Health Secretary Dr. Tracie Collins said the state received 104,440 COVID-19 vaccines this week, and that supply is now meeting demand in the state. The health department intends to allow all New Mexicans 16 years and older be able to self-schedule their vaccines in the next week or so, she said. Currently, anyone 40 years and older can do so, and everyone can self-schedule their booster shots.

Santa Fe County in partnership with the Aging and Long Term Services Department, Albertsons and other agencies will be holding a drive-through vaccine event from 9 am to 5 pm this Friday, April 23 at the county fairgrounds. The event is by appointment so participants will need to register with the state to receive an appointment time.

Collins also emphasized that vaccines are free and no government identification is required to receive them. “Vaccine sites are safe,” Collins said. “and [Immigration and Customs Enforcement] is required to stay away from vaccine sites, unless there are extenuating circumstances.”

Health Secretary Dr. Collins emphasized that vaccine sites are safe for undocumented New Mexicans.
Health Secretary Dr. Collins emphasized that vaccine sites are safe for undocumented New Mexicans.

New cases

  • 69 new cases in Bernalillo County
  • 3 new cases in Chaves County
  • 2 new cases in Cibola County
  • 2 new cases in Colfax County
  • 1 new case in Curry County
  • 17 new cases in Doña Ana County
  • 5 new cases in Eddy County
  • 3 new cases in Grant County
  • 2 new cases in Lea County
  • 2 new cases in Lincoln County
  • 1 new case in Luna County
  • 5 new cases in McKinley County
  • 1 new case in Otero County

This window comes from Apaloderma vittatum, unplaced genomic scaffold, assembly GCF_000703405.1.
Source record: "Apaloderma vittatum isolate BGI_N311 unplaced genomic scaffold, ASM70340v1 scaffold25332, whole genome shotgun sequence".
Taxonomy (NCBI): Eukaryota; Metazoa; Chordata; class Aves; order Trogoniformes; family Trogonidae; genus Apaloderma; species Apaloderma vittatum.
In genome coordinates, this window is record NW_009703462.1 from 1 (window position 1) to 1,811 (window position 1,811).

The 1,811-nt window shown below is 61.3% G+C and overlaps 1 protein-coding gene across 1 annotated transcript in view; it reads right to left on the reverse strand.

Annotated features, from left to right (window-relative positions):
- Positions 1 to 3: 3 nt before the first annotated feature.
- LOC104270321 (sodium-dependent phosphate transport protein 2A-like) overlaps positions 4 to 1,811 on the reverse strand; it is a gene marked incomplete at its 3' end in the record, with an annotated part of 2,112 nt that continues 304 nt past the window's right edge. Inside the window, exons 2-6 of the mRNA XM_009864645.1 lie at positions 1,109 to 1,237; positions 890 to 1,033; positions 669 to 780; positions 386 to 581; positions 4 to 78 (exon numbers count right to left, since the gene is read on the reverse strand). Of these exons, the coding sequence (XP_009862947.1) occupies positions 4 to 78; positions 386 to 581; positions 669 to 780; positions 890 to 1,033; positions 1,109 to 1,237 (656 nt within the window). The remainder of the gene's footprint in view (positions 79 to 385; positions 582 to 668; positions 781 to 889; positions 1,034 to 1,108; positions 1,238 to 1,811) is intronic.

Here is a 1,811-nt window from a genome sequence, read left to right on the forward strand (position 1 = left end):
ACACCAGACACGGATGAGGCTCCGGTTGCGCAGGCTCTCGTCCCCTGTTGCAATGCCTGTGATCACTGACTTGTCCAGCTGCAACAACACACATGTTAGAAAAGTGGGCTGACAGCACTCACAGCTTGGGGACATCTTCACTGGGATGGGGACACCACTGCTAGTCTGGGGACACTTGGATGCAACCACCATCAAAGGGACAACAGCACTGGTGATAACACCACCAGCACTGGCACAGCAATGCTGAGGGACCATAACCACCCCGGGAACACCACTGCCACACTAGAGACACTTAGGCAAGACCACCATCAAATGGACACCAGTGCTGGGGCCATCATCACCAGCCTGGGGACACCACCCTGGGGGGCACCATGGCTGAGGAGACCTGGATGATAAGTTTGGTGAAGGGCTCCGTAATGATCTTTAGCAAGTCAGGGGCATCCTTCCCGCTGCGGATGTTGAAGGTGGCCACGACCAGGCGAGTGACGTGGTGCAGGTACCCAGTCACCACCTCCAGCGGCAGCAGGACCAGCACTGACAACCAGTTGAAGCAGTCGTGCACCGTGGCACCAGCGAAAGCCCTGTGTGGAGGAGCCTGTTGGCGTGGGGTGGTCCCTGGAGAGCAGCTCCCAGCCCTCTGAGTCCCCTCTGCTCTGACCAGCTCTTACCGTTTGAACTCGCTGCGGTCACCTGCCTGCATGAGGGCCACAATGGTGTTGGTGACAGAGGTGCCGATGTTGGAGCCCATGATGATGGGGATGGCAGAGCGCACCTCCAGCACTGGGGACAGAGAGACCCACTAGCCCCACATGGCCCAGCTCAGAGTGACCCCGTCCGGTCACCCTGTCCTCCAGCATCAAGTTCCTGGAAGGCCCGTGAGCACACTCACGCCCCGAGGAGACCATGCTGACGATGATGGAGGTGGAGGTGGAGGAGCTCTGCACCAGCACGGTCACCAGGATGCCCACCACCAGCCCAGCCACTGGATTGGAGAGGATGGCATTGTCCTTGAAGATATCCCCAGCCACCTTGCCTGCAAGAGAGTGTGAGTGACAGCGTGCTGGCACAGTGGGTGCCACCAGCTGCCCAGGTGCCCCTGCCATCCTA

• 4 new cases in Quay County
  • 2 new cases in Rio Arriba County
  • 1 new case in Roosevelt County
  • 13 new cases in Sandoval County
  • 32 new cases in San Juan County
  • 20 new cases in Santa Fe County
  • 2 new cases in Torrance County

New fatalities

  • A female in her 30s from Bernalillo County who was hospitalized and had underlying conditions
  • A male in his 50s from Bernalillo County who was hospitalized and had underlying conditions
  • A female in her 60s from Bernalillo County who was hospitalized and had underlying conditions
  • A male in his 60s from Bernalillo County who was hospitalized and had underlying conditions
  • A second male in his 60s from Bernalillo County who was hospitalized and had underlying conditions
  • A male in his 70s from Bernalillo County who was hospitalized and had underlying conditions
  • A female in her 80s from Bernalillo County who had underlying conditions
  • A female in her 40s from Doña Ana County who was hospitalized and had underlying conditions
  • A female in her 60s from Doña Ana County who had underlying conditions
  • A male in his 60s from Doña Ana County who was hospitalized

Congregate facilities

The Department of Health has identified at least one positive COVID-19 case in residents and/or staff in the past 28 days at the following facilities:

  • Bear Canyon Rehabilitation Center in Albuquerque